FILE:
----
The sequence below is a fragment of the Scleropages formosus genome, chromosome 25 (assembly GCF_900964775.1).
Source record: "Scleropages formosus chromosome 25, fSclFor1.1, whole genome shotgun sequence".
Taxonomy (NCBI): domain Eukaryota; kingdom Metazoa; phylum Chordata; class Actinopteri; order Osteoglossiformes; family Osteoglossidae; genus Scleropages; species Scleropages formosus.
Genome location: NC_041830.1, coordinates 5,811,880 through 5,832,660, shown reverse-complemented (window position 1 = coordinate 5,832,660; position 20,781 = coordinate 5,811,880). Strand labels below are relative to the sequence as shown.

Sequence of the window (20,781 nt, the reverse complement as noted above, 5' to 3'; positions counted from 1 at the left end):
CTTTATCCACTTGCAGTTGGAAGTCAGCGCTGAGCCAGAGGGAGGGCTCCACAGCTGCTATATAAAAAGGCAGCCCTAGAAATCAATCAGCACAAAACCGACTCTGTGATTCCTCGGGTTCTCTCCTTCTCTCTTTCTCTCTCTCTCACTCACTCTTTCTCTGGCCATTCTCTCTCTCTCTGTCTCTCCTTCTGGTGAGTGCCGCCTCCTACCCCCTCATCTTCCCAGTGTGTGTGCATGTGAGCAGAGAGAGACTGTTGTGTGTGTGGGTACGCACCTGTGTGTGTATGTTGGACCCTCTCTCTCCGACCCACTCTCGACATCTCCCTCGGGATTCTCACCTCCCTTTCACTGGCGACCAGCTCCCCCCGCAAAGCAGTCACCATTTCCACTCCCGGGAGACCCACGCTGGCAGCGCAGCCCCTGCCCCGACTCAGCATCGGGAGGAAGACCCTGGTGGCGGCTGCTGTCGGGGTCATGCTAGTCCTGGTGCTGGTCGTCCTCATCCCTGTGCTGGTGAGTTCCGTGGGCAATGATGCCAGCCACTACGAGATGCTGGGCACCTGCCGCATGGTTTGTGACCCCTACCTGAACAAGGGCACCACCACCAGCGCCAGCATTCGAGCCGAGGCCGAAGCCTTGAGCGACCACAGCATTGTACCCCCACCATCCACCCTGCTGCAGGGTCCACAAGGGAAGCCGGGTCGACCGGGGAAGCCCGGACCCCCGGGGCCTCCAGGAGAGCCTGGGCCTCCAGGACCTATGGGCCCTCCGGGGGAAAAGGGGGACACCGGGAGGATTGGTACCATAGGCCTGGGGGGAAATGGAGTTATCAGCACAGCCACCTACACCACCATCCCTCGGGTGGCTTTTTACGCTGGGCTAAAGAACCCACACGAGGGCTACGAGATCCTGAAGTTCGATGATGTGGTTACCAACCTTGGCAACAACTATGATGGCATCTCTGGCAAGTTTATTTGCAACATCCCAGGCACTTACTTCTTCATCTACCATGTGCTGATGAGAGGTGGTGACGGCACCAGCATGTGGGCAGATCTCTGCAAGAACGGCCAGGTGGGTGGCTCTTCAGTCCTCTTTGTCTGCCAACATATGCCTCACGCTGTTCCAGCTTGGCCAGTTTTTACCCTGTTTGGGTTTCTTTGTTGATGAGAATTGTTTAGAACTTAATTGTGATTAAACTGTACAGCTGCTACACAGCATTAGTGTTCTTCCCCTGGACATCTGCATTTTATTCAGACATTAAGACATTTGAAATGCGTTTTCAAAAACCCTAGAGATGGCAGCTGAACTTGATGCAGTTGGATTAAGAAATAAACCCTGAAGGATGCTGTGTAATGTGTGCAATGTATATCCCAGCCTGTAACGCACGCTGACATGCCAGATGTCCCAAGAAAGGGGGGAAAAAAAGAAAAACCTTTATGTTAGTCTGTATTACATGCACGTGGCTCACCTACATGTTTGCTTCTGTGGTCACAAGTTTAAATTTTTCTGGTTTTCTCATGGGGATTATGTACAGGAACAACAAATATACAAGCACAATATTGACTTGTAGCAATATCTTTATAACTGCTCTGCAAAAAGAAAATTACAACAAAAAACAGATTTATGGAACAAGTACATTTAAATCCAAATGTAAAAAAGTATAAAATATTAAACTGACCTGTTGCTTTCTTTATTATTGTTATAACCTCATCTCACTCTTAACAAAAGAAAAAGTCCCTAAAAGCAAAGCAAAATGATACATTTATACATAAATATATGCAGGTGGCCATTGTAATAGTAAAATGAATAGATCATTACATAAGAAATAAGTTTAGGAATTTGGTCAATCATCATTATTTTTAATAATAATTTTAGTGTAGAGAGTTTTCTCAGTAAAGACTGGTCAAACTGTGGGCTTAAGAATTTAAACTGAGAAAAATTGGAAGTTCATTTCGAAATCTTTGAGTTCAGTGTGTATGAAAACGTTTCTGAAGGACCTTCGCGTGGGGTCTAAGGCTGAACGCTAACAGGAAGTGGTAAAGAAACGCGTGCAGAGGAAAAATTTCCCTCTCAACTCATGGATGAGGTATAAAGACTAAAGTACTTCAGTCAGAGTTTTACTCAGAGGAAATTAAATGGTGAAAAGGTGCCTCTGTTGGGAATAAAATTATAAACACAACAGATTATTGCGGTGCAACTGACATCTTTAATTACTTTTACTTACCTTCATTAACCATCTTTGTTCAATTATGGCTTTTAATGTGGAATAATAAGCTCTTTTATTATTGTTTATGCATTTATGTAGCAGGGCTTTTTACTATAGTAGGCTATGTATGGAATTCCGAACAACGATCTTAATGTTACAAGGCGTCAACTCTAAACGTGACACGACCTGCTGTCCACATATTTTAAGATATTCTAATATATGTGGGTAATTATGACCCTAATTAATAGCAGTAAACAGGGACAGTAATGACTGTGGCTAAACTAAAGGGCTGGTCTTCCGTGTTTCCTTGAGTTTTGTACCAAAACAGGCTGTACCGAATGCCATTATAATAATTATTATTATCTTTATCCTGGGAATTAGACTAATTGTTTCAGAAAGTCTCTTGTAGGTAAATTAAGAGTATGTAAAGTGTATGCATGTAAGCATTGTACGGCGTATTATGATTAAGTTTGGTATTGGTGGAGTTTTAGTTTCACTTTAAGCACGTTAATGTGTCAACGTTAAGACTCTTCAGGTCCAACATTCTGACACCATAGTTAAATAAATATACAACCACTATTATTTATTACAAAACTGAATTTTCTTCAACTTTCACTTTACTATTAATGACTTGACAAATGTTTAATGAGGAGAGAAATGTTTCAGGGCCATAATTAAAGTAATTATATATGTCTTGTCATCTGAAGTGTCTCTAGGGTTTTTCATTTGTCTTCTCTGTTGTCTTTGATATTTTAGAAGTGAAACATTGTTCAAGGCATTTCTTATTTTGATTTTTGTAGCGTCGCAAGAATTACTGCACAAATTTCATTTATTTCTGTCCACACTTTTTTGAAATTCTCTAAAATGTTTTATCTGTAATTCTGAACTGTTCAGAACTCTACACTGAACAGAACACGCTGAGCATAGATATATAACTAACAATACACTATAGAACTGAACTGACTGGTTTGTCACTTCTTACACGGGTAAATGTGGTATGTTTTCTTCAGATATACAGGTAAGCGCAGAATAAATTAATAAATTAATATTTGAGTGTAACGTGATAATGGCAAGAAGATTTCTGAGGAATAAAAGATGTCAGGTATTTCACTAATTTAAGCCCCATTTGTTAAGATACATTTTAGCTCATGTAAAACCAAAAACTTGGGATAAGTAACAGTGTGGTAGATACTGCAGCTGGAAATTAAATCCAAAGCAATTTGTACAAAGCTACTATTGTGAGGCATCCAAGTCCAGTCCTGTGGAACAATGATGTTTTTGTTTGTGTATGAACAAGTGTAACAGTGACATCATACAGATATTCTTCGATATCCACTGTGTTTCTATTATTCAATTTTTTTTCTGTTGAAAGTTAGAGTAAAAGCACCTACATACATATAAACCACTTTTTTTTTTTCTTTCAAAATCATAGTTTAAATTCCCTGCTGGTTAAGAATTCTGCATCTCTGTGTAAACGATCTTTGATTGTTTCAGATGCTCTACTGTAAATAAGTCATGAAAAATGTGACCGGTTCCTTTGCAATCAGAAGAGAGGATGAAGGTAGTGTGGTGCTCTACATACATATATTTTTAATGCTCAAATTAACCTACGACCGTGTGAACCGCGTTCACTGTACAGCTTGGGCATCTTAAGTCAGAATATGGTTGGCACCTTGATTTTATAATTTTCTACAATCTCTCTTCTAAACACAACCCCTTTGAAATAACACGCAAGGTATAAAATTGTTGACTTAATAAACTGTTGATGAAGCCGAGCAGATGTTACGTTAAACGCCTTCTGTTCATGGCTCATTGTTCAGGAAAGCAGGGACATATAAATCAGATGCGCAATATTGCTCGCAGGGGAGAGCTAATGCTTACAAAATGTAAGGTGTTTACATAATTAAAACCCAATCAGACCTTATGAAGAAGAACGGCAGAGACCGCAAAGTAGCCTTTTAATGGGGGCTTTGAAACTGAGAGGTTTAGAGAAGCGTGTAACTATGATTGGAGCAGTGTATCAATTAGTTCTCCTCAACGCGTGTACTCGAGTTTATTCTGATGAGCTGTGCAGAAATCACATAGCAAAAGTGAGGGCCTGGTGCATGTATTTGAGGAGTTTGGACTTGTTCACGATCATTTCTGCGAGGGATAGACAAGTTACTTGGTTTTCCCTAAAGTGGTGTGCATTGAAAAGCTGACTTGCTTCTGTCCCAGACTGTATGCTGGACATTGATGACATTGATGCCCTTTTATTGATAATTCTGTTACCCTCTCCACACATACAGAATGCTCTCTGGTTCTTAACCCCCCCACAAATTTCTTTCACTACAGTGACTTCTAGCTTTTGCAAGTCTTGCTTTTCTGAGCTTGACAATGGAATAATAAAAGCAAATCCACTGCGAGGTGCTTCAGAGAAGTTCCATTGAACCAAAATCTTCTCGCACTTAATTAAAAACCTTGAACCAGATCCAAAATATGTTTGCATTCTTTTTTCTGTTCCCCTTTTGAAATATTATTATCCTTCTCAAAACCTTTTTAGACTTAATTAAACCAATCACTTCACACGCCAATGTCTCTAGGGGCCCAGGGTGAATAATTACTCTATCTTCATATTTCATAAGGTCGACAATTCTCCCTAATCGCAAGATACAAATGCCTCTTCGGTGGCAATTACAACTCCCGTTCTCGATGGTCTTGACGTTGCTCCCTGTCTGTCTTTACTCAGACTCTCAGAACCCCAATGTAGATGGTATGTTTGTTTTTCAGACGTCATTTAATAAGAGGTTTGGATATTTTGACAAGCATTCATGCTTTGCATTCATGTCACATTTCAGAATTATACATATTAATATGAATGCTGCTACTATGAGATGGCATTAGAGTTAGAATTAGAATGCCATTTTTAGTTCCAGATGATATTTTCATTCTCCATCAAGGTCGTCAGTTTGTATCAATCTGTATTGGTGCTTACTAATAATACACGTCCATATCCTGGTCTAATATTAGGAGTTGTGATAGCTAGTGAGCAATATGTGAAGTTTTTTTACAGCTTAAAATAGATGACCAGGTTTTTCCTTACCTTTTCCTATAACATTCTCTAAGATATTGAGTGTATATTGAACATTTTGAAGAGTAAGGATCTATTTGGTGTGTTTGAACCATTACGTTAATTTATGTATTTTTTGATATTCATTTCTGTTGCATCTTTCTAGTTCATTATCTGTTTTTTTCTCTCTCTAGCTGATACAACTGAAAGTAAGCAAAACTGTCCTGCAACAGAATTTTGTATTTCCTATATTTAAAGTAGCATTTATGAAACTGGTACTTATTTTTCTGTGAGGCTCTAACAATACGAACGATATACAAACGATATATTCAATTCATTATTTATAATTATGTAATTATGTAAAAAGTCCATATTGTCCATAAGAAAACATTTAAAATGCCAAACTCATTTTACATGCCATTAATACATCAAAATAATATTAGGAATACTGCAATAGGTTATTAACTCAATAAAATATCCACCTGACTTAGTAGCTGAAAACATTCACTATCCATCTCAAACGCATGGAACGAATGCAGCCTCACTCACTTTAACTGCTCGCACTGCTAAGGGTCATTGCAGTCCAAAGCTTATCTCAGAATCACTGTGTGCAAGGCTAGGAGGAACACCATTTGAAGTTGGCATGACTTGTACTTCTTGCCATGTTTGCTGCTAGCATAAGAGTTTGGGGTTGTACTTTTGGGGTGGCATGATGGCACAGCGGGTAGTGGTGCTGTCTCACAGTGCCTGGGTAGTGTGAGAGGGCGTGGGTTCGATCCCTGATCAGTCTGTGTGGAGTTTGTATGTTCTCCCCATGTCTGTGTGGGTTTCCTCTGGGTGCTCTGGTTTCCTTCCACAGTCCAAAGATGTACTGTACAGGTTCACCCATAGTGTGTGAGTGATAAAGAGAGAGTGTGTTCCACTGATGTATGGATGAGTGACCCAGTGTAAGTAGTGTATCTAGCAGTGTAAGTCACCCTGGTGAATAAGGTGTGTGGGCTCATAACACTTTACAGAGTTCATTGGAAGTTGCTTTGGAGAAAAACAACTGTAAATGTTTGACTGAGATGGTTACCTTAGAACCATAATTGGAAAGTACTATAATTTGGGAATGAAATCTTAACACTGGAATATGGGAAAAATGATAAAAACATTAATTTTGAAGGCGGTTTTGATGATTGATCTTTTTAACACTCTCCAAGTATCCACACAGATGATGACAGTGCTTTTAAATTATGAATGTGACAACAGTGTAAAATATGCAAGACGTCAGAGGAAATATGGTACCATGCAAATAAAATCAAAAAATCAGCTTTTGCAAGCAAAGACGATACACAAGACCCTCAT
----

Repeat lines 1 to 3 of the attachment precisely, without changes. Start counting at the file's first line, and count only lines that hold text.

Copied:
The sequence below is a fragment of the Scleropages formosus genome, chromosome 25 (assembly GCF_900964775.1).
Source record: "Scleropages formosus chromosome 25, fSclFor1.1, whole genome shotgun sequence".
Taxonomy (NCBI): domain Eukaryota; kingdom Metazoa; phylum Chordata; class Actinopteri; order Osteoglossiformes; family Osteoglossidae; genus Scleropages; species Scleropages formosus.